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Migraine Headaches HOL-emblem1-web.GIF (3556 bytes)

Herbal Medicine

Many herbal medicines can provide relief from migraine headache. The herb feverfew is especially useful for this purpose. It is being used extensively in Europe for the prevention of migraine attacks. Feverfew contains parthenolide, the plant's active ingredient, that inhibits the brain chemicals that dilate blood vessels and cause a migraine. Thus, feverfew has some of the same anti-inflammatory effects as aspirin, without aspirin's side effects. The herb must be taken for several weeks before the effects are felt. So, it is useful as a preventive medicine and not for combating the pain when the migraine is already in progress.

Clinical studies with feverfew have focused on the treatment and prevention of migraine. A double-blind study of patients who reported that they had been helped by feverfew was performed at the London Migraine Clinic. A test group was given a placebo to determine if their symptoms worsened. They did, increasing in both the frequency and severity of the attack.

Another clinical study involved migraine patients who had been using feverfew for several years. Seventeen patients were given either feverfew (50 mg daily) or placebo. Eight patients, who remained on feverfew, experienced continued relief of migraines over a six month period. The nine receiving placebo had an almost three-fold increase in migraines. Many of these headaches were incapacitating, along with other symptoms such as anxiety, insomnia and muscle and joint soreness. This has prompted some concern at the abrupt cessation of feverfew therapy.

A second study enrolled 72 migraine sufferers. They received either 82 mg of feverfew daily or a placebo.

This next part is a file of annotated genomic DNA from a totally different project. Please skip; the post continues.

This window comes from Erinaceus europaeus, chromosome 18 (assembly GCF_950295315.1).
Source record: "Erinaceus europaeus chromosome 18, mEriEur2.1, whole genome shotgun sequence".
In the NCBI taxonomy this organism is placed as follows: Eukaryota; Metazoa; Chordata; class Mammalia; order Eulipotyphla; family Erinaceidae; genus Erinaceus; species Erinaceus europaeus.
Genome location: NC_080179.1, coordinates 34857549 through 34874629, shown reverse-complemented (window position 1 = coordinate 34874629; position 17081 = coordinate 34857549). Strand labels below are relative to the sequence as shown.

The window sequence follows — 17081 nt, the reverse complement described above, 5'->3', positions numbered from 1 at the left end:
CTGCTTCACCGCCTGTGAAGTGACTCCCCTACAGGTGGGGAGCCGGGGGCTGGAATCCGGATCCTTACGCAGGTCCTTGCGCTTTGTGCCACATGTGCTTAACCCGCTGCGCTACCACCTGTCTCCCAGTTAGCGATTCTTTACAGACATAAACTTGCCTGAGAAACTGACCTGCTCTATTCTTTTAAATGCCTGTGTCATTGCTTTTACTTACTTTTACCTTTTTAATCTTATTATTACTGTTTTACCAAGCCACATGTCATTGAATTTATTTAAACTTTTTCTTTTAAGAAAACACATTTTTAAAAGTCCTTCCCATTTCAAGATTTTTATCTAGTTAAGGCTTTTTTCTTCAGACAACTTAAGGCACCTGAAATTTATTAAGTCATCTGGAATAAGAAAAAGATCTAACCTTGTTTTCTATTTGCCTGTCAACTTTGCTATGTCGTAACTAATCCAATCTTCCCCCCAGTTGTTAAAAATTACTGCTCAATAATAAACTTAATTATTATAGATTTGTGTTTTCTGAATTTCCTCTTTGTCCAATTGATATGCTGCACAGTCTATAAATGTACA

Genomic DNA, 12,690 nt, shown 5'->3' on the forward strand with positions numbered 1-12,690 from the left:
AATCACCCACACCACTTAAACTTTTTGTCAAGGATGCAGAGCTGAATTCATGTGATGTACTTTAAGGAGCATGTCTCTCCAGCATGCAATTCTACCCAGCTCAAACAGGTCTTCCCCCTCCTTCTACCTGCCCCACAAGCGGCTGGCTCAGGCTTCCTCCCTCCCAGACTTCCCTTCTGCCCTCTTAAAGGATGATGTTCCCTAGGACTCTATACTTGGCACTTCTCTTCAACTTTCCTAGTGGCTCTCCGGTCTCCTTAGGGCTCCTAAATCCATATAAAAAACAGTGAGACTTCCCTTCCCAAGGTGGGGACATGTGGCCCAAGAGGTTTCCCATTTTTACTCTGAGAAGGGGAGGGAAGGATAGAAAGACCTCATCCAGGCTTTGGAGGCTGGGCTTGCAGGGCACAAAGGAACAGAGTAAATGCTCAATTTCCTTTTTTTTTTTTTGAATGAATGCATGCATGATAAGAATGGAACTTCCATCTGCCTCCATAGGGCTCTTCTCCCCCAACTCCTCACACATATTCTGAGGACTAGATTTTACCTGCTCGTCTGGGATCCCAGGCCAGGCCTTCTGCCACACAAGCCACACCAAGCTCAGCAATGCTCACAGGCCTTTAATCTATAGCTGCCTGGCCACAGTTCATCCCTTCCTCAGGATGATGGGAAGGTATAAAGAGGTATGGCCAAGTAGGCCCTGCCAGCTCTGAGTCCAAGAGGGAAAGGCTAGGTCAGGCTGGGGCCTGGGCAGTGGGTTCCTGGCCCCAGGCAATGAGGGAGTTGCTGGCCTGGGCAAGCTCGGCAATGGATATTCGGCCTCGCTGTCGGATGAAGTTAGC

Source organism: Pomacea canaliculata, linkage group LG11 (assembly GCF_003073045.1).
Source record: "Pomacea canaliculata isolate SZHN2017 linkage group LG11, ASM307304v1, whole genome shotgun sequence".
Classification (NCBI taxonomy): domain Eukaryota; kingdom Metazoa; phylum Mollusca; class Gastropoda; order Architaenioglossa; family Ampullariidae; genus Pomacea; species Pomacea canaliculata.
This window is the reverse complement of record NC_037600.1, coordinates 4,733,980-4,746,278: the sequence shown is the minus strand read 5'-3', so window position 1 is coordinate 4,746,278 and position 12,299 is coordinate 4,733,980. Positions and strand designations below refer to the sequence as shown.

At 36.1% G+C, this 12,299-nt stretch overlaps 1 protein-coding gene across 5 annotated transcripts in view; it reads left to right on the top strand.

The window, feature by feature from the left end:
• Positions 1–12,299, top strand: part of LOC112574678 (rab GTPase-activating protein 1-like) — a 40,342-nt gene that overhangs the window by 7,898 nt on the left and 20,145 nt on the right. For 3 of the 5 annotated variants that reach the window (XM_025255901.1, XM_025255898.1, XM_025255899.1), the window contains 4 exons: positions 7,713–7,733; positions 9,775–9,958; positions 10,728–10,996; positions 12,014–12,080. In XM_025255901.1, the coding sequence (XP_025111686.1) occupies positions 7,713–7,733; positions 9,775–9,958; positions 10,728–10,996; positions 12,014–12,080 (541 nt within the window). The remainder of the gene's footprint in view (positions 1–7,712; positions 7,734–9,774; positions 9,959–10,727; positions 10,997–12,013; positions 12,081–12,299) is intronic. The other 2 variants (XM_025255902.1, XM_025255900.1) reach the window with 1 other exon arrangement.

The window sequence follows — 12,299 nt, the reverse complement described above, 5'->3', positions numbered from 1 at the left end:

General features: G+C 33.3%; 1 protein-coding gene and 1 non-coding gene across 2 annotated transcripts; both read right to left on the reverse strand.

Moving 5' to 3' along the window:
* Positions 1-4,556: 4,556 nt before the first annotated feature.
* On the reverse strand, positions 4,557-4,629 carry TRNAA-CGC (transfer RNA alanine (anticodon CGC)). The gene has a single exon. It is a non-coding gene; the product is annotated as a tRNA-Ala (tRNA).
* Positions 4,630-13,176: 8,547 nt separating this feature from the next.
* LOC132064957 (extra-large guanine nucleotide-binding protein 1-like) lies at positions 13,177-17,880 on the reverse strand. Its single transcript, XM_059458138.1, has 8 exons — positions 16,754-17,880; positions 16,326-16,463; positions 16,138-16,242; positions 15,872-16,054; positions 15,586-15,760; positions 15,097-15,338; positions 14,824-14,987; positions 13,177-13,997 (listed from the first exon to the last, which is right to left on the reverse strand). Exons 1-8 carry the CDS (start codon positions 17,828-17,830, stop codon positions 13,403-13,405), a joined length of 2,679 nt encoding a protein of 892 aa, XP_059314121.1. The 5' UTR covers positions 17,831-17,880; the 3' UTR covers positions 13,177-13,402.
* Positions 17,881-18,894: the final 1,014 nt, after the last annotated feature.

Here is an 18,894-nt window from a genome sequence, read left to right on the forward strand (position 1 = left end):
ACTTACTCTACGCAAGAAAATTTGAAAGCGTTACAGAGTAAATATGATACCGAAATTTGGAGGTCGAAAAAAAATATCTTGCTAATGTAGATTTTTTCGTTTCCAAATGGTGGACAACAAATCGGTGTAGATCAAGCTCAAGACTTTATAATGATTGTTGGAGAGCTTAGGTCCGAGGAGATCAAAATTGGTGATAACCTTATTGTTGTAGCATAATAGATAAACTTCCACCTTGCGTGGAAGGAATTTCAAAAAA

Treatment with feverfew for four months led to a decreased incidence and severity of migraines. Feverfew also led to less vomiting attacks and fewer visual disturbances during migraine attacks. Adverse events were mild (primarily mild gastrointestinal upset and nervousness) and did not result in discontinuation of treatment.

These studies indicate the efficacy of feverfew as a useful tool in the long-term management of migraines.

Recommended Dosage of Feverfew

Appropriate dosing of feverfew leaf for migraine prevention is based on parthenolide content. A recommended daily dosage of 125 mg of a dried feverfew leaf preparation containing a minimum of 0.2% parthenolide is often prescribed for migraine prevention. This translates to a daily parthenolide dosage of at least 250 mcg. This is considered the minimum amount for efficacy. Unpublished studies indicate that 100 mg. per day of feverfew extract at .7% parthenolide content may be more desirable.

Please note that feverfew will work effectively only if you take it every day - not just when you get a migraine--and only if you take enough of it. This is because feverfew functions mainly as a preventive, so it won't help much once you already have a migraine.

Note the expiration date on the bottle. Parthenolide is relatively unstable; the closer the product gets to the expiration date, the less likely it is to find enough parthenolide for the product to be effective.

Do not use feverfew if you are pregnant or lactating or for children under the age of two years.

Other Recommended Herbs for Migraine

Ginkgo biloba

Ginkgo biloba increases blood circulation. Use up to 240 mg, daily

Use a standardized extract containing 24-percent ginkgoflavone glycosides and 6-percent terpene lactones.

Ginkgo biloba has been shown to offer some promise for the management of migraines in two small French clinical trials. The daily dose ranged from 120 to 240 mg. May be beneficial in preventing migraine due to its ability to inhibit platelet activating factor. Can cause minor headaches when initially taken. This effect subsides usually within the first week of use.